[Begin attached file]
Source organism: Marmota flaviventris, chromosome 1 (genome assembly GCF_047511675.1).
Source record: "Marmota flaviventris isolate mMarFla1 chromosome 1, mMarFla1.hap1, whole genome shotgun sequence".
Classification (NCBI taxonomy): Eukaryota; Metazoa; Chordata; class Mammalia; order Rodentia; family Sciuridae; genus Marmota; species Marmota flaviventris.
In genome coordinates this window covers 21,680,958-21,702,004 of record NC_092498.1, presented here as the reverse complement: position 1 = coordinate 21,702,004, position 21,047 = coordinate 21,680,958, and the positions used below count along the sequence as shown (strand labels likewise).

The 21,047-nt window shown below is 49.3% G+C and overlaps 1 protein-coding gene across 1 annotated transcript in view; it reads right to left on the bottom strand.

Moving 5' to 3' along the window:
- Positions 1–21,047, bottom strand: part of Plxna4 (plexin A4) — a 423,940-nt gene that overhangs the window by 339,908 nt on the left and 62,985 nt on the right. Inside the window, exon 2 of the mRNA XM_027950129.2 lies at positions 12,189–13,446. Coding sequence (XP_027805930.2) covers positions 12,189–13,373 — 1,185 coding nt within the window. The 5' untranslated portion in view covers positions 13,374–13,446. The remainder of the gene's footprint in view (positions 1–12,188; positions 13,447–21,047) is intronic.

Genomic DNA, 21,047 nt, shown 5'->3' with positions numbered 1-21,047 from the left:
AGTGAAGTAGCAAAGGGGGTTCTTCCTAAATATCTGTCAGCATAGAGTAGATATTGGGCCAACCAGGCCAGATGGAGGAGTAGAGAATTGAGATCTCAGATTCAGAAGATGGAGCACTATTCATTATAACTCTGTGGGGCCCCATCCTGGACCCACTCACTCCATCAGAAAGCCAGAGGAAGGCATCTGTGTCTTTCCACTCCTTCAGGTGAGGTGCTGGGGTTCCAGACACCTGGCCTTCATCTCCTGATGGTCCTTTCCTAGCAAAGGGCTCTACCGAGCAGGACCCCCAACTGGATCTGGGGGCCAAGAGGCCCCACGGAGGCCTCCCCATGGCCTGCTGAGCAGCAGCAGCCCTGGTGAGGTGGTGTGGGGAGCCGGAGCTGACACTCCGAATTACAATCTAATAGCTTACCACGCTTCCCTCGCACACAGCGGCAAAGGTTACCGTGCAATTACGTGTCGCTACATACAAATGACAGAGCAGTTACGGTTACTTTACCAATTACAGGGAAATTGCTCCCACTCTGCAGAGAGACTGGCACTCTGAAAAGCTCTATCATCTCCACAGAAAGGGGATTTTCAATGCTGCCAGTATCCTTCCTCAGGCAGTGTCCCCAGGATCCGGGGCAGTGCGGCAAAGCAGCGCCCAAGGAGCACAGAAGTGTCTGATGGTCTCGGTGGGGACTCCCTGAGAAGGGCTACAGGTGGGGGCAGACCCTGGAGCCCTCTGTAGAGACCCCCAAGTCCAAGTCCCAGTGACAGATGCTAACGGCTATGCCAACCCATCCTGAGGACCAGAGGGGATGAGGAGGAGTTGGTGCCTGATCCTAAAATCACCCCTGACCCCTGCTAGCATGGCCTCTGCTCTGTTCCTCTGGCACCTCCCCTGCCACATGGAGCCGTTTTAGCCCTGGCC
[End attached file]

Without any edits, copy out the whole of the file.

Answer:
Source organism: Marmota flaviventris, chromosome 1 (genome assembly GCF_047511675.1).
Source record: "Marmota flaviventris isolate mMarFla1 chromosome 1, mMarFla1.hap1, whole genome shotgun sequence".
Classification (NCBI taxonomy): Eukaryota; Metazoa; Chordata; class Mammalia; order Rodentia; family Sciuridae; genus Marmota; species Marmota flaviventris.
In genome coordinates this window covers 21,680,958-21,702,004 of record NC_092498.1, presented here as the reverse complement: position 1 = coordinate 21,702,004, position 21,047 = coordinate 21,680,958, and the positions used below count along the sequence as shown (strand labels likewise).

The 21,047-nt window shown below is 49.3% G+C and overlaps 1 protein-coding gene across 1 annotated transcript in view; it reads right to left on the bottom strand.

Moving 5' to 3' along the window:
- Positions 1–21,047, bottom strand: part of Plxna4 (plexin A4) — a 423,940-nt gene that overhangs the window by 339,908 nt on the left and 62,985 nt on the right. Inside the window, exon 2 of the mRNA XM_027950129.2 lies at positions 12,189–13,446. Coding sequence (XP_027805930.2) covers positions 12,189–13,373 — 1,185 coding nt within the window. The 5' untranslated portion in view covers positions 13,374–13,446. The remainder of the gene's footprint in view (positions 1–12,188; positions 13,447–21,047) is intronic.

Genomic DNA, 21,047 nt, shown 5'->3' with positions numbered 1-21,047 from the left:
AGTGAAGTAGCAAAGGGGGTTCTTCCTAAATATCTGTCAGCATAGAGTAGATATTGGGCCAACCAGGCCAGATGGAGGAGTAGAGAATTGAGATCTCAGATTCAGAAGATGGAGCACTATTCATTATAACTCTGTGGGGCCCCATCCTGGACCCACTCACTCCATCAGAAAGCCAGAGGAAGGCATCTGTGTCTTTCCACTCCTTCAGGTGAGGTGCTGGGGTTCCAGACACCTGGCCTTCATCTCCTGATGGTCCTTTCCTAGCAAAGGGCTCTACCGAGCAGGACCCCCAACTGGATCTGGGGGCCAAGAGGCCCCACGGAGGCCTCCCCATGGCCTGCTGAGCAGCAGCAGCCCTGGTGAGGTGGTGTGGGGAGCCGGAGCTGACACTCCGAATTACAATCTAATAGCTTACCACGCTTCCCTCGCACACAGCGGCAAAGGTTACCGTGCAATTACGTGTCGCTACATACAAATGACAGAGCAGTTACGGTTACTTTACCAATTACAGGGAAATTGCTCCCACTCTGCAGAGAGACTGGCACTCTGAAAAGCTCTATCATCTCCACAGAAAGGGGATTTTCAATGCTGCCAGTATCCTTCCTCAGGCAGTGTCCCCAGGATCCGGGGCAGTGCGGCAAAGCAGCGCCCAAGGAGCACAGAAGTGTCTGATGGTCTCGGTGGGGACTCCCTGAGAAGGGCTACAGGTGGGGGCAGACCCTGGAGCCCTCTGTAGAGACCCCCAAGTCCAAGTCCCAGTGACAGATGCTAACGGCTATGCCAACCCATCCTGAGGACCAGAGGGGATGAGGAGGAGTTGGTGCCTGATCCTAAAATCACCCCTGACCCCTGCTAGCATGGCCTCTGCTCTGTTCCTCTGGCACCTCCCCTGCCACATGGAGCCGTTTTAGCCCTGGCC